On how the team will gel with only a few days of training together:
"With the national team you have to believe that previous matches and training camps all start to build a foundation and that every time you come together, you can pick up where you left off. It is totally different than coaching a club team. You rely on a core group of players, leaders that set a tone in the camps. The way that we do things, the environment that we've created, we've tried to have as simple and solid a routine as possible so that every time we get together we can continue the good work."
On Oguchi Onyewu's growth as a player:
"I have really seen progress in all ways since the World Cup [in 2006]. He has matured as a leader, he continues to polish up his game and the things that needed work. His play with his club team has been important. He's played an important role for them and his team has had a very good defensive record, he's been a threat on set pieces and I think that the regular contribution that he's made on a championship team in Belgium has helped our national team."
On whether he is disappointed to not have cold weather for this game:
"No, I think that we felt it was important to play in conditions that fit what a lot of the players have been playing in lately. Given that we do have a group of players that come from Europe I think the weather here on Wednesday will fit very closely with the weather they've been training in and playing in. I also think, which I believe is important, that when you're playing a game around these temperatures, in terms of creating a fast game, a good game, some of my favorite games were played in these conditions. I don't think we're too concerned that it's not that cold. I think it's got all the makings of a great situation for the game."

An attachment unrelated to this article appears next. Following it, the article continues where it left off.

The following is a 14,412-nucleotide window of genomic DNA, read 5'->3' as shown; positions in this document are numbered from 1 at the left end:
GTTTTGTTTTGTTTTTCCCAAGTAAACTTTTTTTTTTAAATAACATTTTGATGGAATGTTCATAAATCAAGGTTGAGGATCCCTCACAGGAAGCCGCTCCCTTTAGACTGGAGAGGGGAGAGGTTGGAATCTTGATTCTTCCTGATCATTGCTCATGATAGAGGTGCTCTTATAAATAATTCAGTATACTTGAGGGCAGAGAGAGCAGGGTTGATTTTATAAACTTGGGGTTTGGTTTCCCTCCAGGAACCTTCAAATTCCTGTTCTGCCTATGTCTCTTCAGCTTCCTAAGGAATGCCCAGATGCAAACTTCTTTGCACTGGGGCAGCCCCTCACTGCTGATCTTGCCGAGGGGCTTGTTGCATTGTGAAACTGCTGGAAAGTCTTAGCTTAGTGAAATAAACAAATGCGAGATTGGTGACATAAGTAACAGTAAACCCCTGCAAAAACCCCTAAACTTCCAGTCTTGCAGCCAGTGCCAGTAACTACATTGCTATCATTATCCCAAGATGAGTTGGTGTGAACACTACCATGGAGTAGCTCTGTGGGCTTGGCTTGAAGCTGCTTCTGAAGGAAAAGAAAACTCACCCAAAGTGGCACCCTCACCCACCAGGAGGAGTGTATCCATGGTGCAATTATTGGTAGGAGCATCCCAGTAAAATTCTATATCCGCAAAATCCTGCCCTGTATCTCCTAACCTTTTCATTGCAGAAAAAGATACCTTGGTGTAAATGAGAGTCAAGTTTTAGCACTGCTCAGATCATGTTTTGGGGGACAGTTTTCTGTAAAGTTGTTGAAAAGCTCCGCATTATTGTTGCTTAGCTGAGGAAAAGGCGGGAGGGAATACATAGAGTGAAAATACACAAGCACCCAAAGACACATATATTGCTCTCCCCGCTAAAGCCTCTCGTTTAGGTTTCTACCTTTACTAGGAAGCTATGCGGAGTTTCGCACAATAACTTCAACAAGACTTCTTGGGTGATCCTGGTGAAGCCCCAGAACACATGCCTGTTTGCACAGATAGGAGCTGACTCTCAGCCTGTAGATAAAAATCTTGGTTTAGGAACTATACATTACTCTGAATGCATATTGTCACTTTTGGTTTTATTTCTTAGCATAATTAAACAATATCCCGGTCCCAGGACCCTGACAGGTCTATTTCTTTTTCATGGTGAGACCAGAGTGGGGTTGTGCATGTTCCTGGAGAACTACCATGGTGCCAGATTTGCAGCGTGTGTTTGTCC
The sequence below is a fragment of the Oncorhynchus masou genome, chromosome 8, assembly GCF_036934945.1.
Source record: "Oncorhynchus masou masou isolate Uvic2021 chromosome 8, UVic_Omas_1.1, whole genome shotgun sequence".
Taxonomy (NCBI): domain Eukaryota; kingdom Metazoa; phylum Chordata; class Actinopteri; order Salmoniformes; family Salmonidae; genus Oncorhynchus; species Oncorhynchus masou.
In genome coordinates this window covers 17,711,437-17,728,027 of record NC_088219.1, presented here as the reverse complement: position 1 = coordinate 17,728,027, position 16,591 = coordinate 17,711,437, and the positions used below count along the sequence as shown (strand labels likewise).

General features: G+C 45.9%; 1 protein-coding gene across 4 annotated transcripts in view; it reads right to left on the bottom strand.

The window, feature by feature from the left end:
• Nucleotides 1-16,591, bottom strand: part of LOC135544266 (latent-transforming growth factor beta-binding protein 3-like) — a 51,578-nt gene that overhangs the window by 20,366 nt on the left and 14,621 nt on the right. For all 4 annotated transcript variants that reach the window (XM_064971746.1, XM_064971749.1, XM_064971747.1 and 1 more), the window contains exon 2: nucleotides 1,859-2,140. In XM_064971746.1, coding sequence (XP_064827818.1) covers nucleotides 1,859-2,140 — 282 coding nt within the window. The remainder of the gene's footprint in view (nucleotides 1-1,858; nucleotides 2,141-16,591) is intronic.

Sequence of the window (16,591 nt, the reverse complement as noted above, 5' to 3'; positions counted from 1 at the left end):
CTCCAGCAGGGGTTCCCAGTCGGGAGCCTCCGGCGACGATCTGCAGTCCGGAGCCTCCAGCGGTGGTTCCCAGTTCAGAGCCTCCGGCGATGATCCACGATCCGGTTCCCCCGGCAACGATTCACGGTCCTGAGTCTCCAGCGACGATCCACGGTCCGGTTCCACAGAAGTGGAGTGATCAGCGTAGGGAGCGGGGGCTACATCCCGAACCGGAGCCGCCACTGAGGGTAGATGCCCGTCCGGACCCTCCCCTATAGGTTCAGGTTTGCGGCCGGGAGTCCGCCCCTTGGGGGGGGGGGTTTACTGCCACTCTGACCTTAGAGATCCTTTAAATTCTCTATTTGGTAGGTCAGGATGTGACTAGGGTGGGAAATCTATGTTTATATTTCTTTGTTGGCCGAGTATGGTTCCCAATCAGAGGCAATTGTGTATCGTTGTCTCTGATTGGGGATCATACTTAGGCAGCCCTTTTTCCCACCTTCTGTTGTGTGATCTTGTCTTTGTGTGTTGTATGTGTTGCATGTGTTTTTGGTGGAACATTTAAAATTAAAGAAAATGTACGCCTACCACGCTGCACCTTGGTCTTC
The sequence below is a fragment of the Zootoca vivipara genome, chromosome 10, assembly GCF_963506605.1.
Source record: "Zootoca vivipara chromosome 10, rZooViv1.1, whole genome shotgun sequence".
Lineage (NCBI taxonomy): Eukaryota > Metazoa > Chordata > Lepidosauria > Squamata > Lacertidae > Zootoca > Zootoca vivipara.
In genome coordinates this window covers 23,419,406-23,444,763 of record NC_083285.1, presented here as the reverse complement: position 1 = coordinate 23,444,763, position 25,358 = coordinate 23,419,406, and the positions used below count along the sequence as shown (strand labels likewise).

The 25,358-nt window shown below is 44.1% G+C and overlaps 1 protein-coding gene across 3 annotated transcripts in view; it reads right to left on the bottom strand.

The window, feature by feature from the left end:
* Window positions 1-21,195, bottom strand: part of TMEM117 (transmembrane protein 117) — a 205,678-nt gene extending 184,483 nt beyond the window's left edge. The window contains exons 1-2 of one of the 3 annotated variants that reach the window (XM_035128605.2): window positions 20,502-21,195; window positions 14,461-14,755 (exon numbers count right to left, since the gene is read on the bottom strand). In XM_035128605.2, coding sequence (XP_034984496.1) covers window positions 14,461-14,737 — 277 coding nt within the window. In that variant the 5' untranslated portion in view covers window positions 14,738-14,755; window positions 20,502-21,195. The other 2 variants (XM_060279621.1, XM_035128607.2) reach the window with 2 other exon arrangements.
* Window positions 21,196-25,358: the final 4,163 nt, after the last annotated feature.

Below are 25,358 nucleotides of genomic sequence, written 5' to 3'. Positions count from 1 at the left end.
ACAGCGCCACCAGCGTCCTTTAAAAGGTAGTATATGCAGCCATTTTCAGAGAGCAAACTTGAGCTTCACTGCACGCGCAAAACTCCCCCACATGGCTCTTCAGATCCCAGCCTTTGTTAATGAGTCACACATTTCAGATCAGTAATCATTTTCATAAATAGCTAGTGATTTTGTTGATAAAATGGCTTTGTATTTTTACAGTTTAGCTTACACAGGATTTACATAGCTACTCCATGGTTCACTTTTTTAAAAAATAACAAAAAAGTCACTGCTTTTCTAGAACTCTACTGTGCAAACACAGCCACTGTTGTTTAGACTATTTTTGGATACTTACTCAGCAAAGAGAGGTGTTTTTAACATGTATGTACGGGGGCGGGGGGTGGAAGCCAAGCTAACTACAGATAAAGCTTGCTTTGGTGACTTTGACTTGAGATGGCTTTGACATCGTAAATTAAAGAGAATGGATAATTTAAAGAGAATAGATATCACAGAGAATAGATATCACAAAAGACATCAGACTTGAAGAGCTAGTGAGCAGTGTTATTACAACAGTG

On Mexico arriving two days earlier than usual to prepare for the game:
"They also have a number of players coming in from Europe. I think they understand what that's all about. I read something the other day where a comment was made about Nery Castillo and I think that when you play for Shakhtar Donetsk you're not that worried about cold weather. I think they have a core group that comes from playing in those conditions and I have to assume they felt that it would help the rest of them to be here for a few days leading up to the game."
On the pressure that is on Mexico heading into an away qualifier: